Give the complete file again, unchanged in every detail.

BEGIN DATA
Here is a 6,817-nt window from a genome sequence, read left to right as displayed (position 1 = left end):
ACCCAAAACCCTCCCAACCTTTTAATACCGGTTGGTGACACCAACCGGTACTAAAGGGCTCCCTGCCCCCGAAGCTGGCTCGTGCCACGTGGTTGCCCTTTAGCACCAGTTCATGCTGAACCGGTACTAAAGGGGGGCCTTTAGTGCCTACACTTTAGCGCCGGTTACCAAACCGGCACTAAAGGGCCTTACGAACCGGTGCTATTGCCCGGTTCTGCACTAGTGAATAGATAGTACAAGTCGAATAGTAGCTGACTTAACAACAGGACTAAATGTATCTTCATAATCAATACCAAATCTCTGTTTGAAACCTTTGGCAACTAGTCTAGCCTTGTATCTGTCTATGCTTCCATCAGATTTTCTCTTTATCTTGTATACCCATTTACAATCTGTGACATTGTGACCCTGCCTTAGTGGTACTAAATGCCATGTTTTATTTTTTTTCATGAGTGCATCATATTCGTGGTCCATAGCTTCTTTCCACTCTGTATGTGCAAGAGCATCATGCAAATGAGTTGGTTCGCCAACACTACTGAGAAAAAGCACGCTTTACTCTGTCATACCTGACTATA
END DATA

Here is a 6,817-nt window from a genome sequence, read left to right as displayed (position 1 = left end):
ACCCAAAACCCTCCCAACCTTTTAATACCGGTTGGTGACACCAACCGGTACTAAAGGGCTCCCTGCCCCCGAAGCTGGCTCGTGCCACGTGGTTGCCCTTTAGCACCAGTTCATGCTGAACCGGTACTAAAGGGGGGCCTTTAGTGCCTACACTTTAGCGCCGGTTACCAAACCGGCACTAAAGGGCCTTACGAACCGGTGCTATTGCCCGGTTCTGCACTAGTGAATAGATAGTACAAGTCGAATAGTAGCTGACTTAACAACAGGACTAAATGTATCTTCATAATCAATACCAAATCTCTGTTTGAAACCTTTGGCAACTAGTCTAGCCTTGTATCTGTCTATGCTTCCATCAGATTTTCTCTTTATCTTGTATACCCATTTACAATCTGTGACATTGTGACCCTGCCTTAGTGGTACTAAATGCCATGTTTTATTTTTTTTCATGAGTGCATCATATTCGTGGTCCATAGCTTCTTTCCACTCTGTATGTGCAAGAGCATCATGCAAATGAGTTGGTTCGCCAACACTACTGAGAAAAAGCACGCTTTACTCTGTCATACCTGACTATA